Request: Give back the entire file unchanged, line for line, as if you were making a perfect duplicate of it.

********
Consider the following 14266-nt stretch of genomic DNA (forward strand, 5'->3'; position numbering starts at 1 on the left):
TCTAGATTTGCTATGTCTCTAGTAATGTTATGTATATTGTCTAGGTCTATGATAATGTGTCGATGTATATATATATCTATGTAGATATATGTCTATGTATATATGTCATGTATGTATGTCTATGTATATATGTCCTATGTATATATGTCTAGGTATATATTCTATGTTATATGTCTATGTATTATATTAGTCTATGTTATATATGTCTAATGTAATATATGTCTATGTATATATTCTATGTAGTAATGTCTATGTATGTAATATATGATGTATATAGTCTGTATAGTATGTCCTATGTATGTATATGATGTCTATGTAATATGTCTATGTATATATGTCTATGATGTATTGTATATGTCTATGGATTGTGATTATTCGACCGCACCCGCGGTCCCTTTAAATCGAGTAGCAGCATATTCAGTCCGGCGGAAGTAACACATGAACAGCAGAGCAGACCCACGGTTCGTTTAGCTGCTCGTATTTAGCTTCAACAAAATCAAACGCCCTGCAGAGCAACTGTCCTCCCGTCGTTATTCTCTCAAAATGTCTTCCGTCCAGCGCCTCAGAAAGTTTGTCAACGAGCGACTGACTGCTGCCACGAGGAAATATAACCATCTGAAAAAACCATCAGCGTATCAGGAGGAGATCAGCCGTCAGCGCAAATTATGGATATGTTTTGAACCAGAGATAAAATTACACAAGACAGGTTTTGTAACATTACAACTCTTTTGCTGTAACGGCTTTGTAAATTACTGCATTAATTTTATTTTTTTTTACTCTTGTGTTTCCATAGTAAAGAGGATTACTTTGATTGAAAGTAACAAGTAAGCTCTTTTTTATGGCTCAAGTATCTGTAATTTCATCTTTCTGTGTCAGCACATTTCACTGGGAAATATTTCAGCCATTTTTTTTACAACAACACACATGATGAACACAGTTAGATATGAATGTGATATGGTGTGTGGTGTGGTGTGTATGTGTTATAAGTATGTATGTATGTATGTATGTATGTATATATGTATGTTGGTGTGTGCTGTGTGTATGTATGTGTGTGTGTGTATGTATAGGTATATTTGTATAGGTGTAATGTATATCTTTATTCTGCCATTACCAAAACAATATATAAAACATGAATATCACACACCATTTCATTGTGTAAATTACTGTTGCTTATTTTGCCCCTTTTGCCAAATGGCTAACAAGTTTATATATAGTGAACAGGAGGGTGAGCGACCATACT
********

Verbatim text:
Consider the following 14266-nt stretch of genomic DNA (forward strand, 5'->3'; position numbering starts at 1 on the left):
TCTAGATTTGCTATGTCTCTAGTAATGTTATGTATATTGTCTAGGTCTATGATAATGTGTCGATGTATATATATATCTATGTAGATATATGTCTATGTATATATGTCATGTATGTATGTCTATGTATATATGTCCTATGTATATATGTCTAGGTATATATTCTATGTTATATGTCTATGTATTATATTAGTCTATGTTATATATGTCTAATGTAATATATGTCTATGTATATATTCTATGTAGTAATGTCTATGTATGTAATATATGATGTATATAGTCTGTATAGTATGTCCTATGTATGTATATGATGTCTATGTAATATGTCTATGTATATATGTCTATGATGTATTGTATATGTCTATGGATTGTGATTATTCGACCGCACCCGCGGTCCCTTTAAATCGAGTAGCAGCATATTCAGTCCGGCGGAAGTAACACATGAACAGCAGAGCAGACCCACGGTTCGTTTAGCTGCTCGTATTTAGCTTCAACAAAATCAAACGCCCTGCAGAGCAACTGTCCTCCCGTCGTTATTCTCTCAAAATGTCTTCCGTCCAGCGCCTCAGAAAGTTTGTCAACGAGCGACTGACTGCTGCCACGAGGAAATATAACCATCTGAAAAAACCATCAGCGTATCAGGAGGAGATCAGCCGTCAGCGCAAATTATGGATATGTTTTGAACCAGAGATAAAATTACACAAGACAGGTTTTGTAACATTACAACTCTTTTGCTGTAACGGCTTTGTAAATTACTGCATTAATTTTATTTTTTTTTACTCTTGTGTTTCCATAGTAAAGAGGATTACTTTGATTGAAAGTAACAAGTAAGCTCTTTTTTATGGCTCAAGTATCTGTAATTTCATCTTTCTGTGTCAGCACATTTCACTGGGAAATATTTCAGCCATTTTTTTTACAACAACACACATGATGAACACAGTTAGATATGAATGTGATATGGTGTGTGGTGTGGTGTGTATGTGTTATAAGTATGTATGTATGTATGTATGTATGTATATATGTATGTTGGTGTGTGCTGTGTGTATGTATGTGTGTGTGTGTATGTATAGGTATATTTGTATAGGTGTAATGTATATCTTTATTCTGCCATTACCAAAACAATATATAAAACATGAATATCACACACCATTTCATTGTGTAAATTACTGTTGCTTATTTTGCCCCTTTTGCCAAATGGCTAACAAGTTTATATATAGTGAACAGGAGGGTGAGCGACCATACT